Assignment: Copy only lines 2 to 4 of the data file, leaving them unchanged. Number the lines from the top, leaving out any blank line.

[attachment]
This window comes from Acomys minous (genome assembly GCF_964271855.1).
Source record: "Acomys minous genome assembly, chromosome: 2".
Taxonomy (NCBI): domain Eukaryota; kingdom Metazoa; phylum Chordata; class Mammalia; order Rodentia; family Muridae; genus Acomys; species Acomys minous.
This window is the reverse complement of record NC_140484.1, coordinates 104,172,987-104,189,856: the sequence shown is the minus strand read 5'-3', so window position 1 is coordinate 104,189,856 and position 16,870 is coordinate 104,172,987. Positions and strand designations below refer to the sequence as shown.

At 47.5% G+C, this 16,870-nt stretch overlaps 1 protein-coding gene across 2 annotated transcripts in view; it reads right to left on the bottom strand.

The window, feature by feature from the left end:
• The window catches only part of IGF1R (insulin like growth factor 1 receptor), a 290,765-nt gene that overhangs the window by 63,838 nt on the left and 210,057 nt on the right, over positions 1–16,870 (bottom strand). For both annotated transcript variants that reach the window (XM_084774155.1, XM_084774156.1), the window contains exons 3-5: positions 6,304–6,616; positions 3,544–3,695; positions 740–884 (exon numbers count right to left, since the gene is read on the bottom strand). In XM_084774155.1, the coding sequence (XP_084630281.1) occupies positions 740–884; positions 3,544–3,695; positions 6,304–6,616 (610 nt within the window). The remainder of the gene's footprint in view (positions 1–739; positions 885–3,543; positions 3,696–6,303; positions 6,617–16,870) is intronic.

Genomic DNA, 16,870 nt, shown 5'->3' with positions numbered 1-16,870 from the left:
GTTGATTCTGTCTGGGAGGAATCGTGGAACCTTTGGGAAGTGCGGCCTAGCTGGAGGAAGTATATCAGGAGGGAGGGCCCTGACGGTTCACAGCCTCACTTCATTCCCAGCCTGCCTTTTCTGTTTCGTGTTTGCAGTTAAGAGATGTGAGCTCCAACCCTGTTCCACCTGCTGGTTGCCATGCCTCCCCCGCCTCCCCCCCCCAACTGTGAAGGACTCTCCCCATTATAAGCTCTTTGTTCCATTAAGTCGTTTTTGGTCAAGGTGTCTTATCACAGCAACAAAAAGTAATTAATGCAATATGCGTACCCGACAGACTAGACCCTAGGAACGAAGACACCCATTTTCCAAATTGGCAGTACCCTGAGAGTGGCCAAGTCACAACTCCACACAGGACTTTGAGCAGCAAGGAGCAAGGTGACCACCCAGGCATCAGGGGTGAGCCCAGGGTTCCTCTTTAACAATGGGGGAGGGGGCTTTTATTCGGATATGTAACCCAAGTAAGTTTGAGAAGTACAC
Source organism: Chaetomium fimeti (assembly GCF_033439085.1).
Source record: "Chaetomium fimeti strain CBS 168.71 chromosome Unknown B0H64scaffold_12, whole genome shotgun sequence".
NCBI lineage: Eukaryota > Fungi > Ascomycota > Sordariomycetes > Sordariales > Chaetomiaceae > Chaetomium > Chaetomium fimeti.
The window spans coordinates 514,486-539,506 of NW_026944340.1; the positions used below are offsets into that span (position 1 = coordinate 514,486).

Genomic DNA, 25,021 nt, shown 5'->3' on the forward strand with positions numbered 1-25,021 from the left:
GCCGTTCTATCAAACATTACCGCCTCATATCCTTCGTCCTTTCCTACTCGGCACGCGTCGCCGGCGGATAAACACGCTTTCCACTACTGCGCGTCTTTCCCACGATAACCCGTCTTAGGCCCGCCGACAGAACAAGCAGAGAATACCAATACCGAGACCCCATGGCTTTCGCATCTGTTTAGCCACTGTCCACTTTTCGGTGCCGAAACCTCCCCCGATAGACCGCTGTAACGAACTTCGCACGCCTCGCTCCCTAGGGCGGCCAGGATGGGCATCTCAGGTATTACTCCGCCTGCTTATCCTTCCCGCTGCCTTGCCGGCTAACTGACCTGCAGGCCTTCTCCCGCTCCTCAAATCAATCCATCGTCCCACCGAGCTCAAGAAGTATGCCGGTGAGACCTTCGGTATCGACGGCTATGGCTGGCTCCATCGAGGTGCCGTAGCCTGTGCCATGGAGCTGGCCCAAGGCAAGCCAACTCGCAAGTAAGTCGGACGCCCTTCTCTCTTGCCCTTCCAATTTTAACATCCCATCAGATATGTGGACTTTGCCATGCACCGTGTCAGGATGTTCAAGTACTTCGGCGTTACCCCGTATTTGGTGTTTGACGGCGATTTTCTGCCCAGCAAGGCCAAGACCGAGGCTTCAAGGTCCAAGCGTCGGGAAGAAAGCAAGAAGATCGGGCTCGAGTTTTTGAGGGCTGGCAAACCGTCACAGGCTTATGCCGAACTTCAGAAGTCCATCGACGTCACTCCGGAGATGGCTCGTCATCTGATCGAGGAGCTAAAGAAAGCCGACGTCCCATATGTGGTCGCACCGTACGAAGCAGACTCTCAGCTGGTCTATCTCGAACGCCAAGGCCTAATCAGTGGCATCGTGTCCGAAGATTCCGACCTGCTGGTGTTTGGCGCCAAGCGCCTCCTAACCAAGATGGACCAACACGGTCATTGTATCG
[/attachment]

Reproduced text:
Source record: "Acomys minous genome assembly, chromosome: 2".
Taxonomy (NCBI): domain Eukaryota; kingdom Metazoa; phylum Chordata; class Mammalia; order Rodentia; family Muridae; genus Acomys; species Acomys minous.
This window is the reverse complement of record NC_140484.1, coordinates 104,172,987-104,189,856: the sequence shown is the minus strand read 5'-3', so window position 1 is coordinate 104,189,856 and position 16,870 is coordinate 104,172,987. Positions and strand designations below refer to the sequence as shown.